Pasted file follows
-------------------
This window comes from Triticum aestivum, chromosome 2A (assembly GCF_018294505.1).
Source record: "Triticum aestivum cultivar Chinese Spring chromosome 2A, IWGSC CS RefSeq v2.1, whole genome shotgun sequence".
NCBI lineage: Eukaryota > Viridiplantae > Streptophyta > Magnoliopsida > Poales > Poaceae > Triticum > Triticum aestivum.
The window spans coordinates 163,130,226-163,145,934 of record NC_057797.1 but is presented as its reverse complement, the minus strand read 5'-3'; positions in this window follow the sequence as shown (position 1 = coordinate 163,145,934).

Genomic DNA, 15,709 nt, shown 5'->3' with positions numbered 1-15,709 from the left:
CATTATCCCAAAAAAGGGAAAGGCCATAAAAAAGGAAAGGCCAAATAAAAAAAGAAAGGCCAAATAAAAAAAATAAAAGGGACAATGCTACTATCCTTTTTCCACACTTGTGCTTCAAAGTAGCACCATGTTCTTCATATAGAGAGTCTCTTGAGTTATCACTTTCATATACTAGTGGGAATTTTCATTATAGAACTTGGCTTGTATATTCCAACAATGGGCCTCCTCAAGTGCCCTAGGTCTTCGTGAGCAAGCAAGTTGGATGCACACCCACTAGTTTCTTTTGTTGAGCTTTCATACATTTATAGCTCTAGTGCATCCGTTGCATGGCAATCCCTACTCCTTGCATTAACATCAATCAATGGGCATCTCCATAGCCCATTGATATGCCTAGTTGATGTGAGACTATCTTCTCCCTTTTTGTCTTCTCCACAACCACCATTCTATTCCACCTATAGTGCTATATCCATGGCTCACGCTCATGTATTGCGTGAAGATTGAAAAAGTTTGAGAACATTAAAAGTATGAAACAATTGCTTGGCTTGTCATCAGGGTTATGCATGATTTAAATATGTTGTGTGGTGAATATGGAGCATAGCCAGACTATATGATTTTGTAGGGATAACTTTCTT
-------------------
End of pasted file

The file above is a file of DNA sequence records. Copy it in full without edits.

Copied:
This window comes from Triticum aestivum, chromosome 2A (assembly GCF_018294505.1).
Source record: "Triticum aestivum cultivar Chinese Spring chromosome 2A, IWGSC CS RefSeq v2.1, whole genome shotgun sequence".
NCBI lineage: Eukaryota > Viridiplantae > Streptophyta > Magnoliopsida > Poales > Poaceae > Triticum > Triticum aestivum.
The window spans coordinates 163,130,226-163,145,934 of record NC_057797.1 but is presented as its reverse complement, the minus strand read 5'-3'; positions in this window follow the sequence as shown (position 1 = coordinate 163,145,934).

Genomic DNA, 15,709 nt, shown 5'->3' with positions numbered 1-15,709 from the left:
CATTATCCCAAAAAAGGGAAAGGCCATAAAAAAGGAAAGGCCAAATAAAAAAAGAAAGGCCAAATAAAAAAAATAAAAGGGACAATGCTACTATCCTTTTTCCACACTTGTGCTTCAAAGTAGCACCATGTTCTTCATATAGAGAGTCTCTTGAGTTATCACTTTCATATACTAGTGGGAATTTTCATTATAGAACTTGGCTTGTATATTCCAACAATGGGCCTCCTCAAGTGCCCTAGGTCTTCGTGAGCAAGCAAGTTGGATGCACACCCACTAGTTTCTTTTGTTGAGCTTTCATACATTTATAGCTCTAGTGCATCCGTTGCATGGCAATCCCTACTCCTTGCATTAACATCAATCAATGGGCATCTCCATAGCCCATTGATATGCCTAGTTGATGTGAGACTATCTTCTCCCTTTTTGTCTTCTCCACAACCACCATTCTATTCCACCTATAGTGCTATATCCATGGCTCACGCTCATGTATTGCGTGAAGATTGAAAAAGTTTGAGAACATTAAAAGTATGAAACAATTGCTTGGCTTGTCATCAGGGTTATGCATGATTTAAATATGTTGTGTGGTGAATATGGAGCATAGCCAGACTATATGATTTTGTAGGGATAACTTTCTT